In 1824, he was one of the leaders in the movement to form the new Grand Royal Arch Chapter of the District of Columbia, and later was on committees to procure necessary jewels, consider grievances, prescribe a charter and diplomas for the constituent chapters, etc. In the new Grand Chapter, he was elected Grand Royal Arch Captain; acted as Grand Scribe, pro tem and Grand King, pro tem. On March 5, 1828, Excellent Hammatt was installed as Deputy Grand High Priest. There is no doubt that had he remained in the area, he would have been Grand High Priest of the Jurisdiction.

The writer has been unable to ascertain the definite reasons for John Hammatt's departure from Boston in 1815, or for his return from the District of Columbia area in 1830, a period of fifteen years, but assumes they were of a personal and family nature. Suffice it to say that the latter move was clearly Boston's gain! His superb Masonic record for the remaining years of his long life in this Jurisdiction continued, as he was a born and true Mason, both inside the Temple and in his daily affairs.

Characteristically, soon after coming back to Massachusetts, John B. Hammatt's name appears as one of the signers of the "Declaration of the Freemasons of Boston and Vicinity" (the "Boston Declaration") on December 3l, 1831. This was a public statement issued by a group of several hundred leading citizens and Masons during the height of the Morgan anti-Masonic excitement, proclaiming their full faith and confidence in our Fraternity, despite all the scurrilous attacks leveled against it from many uninformed and vicious sources.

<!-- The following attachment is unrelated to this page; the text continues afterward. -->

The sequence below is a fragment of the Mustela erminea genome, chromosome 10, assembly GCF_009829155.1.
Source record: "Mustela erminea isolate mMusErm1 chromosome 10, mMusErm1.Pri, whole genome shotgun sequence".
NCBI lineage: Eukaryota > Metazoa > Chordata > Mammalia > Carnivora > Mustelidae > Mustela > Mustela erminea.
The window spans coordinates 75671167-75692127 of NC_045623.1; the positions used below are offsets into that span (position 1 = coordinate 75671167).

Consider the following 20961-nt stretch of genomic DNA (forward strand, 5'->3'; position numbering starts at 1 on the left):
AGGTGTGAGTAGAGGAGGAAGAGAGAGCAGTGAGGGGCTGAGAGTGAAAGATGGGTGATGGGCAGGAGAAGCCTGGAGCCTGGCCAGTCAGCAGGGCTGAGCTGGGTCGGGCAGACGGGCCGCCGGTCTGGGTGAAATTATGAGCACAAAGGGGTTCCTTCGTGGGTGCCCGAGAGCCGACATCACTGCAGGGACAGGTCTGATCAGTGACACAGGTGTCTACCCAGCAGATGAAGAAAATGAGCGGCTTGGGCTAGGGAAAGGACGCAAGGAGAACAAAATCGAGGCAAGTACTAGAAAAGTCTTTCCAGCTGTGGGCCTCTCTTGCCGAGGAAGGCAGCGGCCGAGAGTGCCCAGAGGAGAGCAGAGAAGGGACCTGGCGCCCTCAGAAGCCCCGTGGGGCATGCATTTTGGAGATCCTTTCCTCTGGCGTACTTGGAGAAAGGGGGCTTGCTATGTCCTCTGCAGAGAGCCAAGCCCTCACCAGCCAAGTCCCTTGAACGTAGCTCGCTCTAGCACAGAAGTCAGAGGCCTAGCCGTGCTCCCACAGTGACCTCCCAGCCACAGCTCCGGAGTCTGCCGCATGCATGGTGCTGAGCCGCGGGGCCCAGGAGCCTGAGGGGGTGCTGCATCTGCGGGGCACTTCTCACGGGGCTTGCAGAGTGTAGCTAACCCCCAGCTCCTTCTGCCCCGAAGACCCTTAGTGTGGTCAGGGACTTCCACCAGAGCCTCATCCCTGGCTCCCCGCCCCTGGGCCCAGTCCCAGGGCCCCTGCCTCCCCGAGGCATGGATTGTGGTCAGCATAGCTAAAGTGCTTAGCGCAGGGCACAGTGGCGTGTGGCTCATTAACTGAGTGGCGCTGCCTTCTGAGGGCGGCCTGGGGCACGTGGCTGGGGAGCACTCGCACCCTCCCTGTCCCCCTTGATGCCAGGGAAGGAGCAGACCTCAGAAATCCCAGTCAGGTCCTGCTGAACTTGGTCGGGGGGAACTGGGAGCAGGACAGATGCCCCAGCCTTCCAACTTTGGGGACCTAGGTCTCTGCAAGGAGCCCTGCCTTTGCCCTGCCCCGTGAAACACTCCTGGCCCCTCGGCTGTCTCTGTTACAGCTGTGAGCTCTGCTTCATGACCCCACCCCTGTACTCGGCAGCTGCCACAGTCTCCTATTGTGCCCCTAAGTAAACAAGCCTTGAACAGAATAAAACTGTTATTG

At the conclusion of his terms as Deputy Grand High Priest (1837-40) John B. Hammatt was elected Grand High Priest by the Grand Royal Arch Chapter of Massachusetts on September 8, 1840 and was duly installed on the same day by Most Excellent Simon W. Robinson, later Grand Master. The Grand Chapter Proceedings record that a year later, on September 7, 1841, the latter offered a motion that a vote of thanks be given to Companion Hammatt "for the very able and faithful manner in which he performed the  duties of his office the past year". He served only one year as the head of our Capitular Rite. However, Hammatt held the office of Excellent President of the Massachusetts Convention of High Priests from 1841 to 1846.

In 1841, Grand Master Augustus Peabody appointed him Deputy Grand Master of our Grand Lodge.